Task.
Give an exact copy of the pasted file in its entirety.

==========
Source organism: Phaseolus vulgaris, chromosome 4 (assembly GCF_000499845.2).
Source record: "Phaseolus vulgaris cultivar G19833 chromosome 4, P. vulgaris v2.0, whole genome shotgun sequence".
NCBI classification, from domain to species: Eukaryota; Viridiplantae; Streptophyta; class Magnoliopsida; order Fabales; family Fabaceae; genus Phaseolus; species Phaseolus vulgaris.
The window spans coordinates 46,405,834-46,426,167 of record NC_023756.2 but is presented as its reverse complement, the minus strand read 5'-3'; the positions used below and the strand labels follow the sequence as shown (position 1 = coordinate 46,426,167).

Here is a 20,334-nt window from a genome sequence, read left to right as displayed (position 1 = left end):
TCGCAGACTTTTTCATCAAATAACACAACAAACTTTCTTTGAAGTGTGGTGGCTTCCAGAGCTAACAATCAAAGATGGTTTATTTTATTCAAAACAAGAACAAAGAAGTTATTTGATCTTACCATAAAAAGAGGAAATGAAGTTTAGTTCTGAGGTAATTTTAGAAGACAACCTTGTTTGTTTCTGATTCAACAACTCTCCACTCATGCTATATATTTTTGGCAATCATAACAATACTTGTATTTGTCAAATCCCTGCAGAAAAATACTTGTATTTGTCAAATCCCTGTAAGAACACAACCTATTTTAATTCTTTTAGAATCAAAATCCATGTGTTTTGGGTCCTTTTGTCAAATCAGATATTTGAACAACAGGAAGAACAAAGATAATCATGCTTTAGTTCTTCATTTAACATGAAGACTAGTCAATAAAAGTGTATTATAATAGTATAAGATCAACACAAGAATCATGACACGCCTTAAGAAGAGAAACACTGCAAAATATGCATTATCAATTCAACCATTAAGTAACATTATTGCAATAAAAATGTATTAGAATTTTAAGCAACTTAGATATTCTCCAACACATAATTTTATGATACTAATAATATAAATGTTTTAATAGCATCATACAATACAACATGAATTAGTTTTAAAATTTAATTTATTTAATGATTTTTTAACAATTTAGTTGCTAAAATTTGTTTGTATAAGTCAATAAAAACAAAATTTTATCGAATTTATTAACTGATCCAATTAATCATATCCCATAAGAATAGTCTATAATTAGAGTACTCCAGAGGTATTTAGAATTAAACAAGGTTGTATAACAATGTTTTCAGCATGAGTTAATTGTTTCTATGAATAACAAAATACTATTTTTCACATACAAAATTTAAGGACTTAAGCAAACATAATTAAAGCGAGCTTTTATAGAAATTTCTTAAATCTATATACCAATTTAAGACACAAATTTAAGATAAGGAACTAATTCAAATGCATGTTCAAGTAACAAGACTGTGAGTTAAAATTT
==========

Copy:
Source organism: Phaseolus vulgaris, chromosome 4 (assembly GCF_000499845.2).
Source record: "Phaseolus vulgaris cultivar G19833 chromosome 4, P. vulgaris v2.0, whole genome shotgun sequence".
NCBI classification, from domain to species: Eukaryota; Viridiplantae; Streptophyta; class Magnoliopsida; order Fabales; family Fabaceae; genus Phaseolus; species Phaseolus vulgaris.
The window spans coordinates 46,405,834-46,426,167 of record NC_023756.2 but is presented as its reverse complement, the minus strand read 5'-3'; the positions used below and the strand labels follow the sequence as shown (position 1 = coordinate 46,426,167).

Here is a 20,334-nt window from a genome sequence, read left to right as displayed (position 1 = left end):
TCGCAGACTTTTTCATCAAATAACACAACAAACTTTCTTTGAAGTGTGGTGGCTTCCAGAGCTAACAATCAAAGATGGTTTATTTTATTCAAAACAAGAACAAAGAAGTTATTTGATCTTACCATAAAAAGAGGAAATGAAGTTTAGTTCTGAGGTAATTTTAGAAGACAACCTTGTTTGTTTCTGATTCAACAACTCTCCACTCATGCTATATATTTTTGGCAATCATAACAATACTTGTATTTGTCAAATCCCTGCAGAAAAATACTTGTATTTGTCAAATCCCTGTAAGAACACAACCTATTTTAATTCTTTTAGAATCAAAATCCATGTGTTTTGGGTCCTTTTGTCAAATCAGATATTTGAACAACAGGAAGAACAAAGATAATCATGCTTTAGTTCTTCATTTAACATGAAGACTAGTCAATAAAAGTGTATTATAATAGTATAAGATCAACACAAGAATCATGACACGCCTTAAGAAGAGAAACACTGCAAAATATGCATTATCAATTCAACCATTAAGTAACATTATTGCAATAAAAATGTATTAGAATTTTAAGCAACTTAGATATTCTCCAACACATAATTTTATGATACTAATAATATAAATGTTTTAATAGCATCATACAATACAACATGAATTAGTTTTAAAATTTAATTTATTTAATGATTTTTTAACAATTTAGTTGCTAAAATTTGTTTGTATAAGTCAATAAAAACAAAATTTTATCGAATTTATTAACTGATCCAATTAATCATATCCCATAAGAATAGTCTATAATTAGAGTACTCCAGAGGTATTTAGAATTAAACAAGGTTGTATAACAATGTTTTCAGCATGAGTTAATTGTTTCTATGAATAACAAAATACTATTTTTCACATACAAAATTTAAGGACTTAAGCAAACATAATTAAAGCGAGCTTTTATAGAAATTTCTTAAATCTATATACCAATTTAAGACACAAATTTAAGATAAGGAACTAATTCAAATGCATGTTCAAGTAACAAGACTGTGAGTTAAAATTT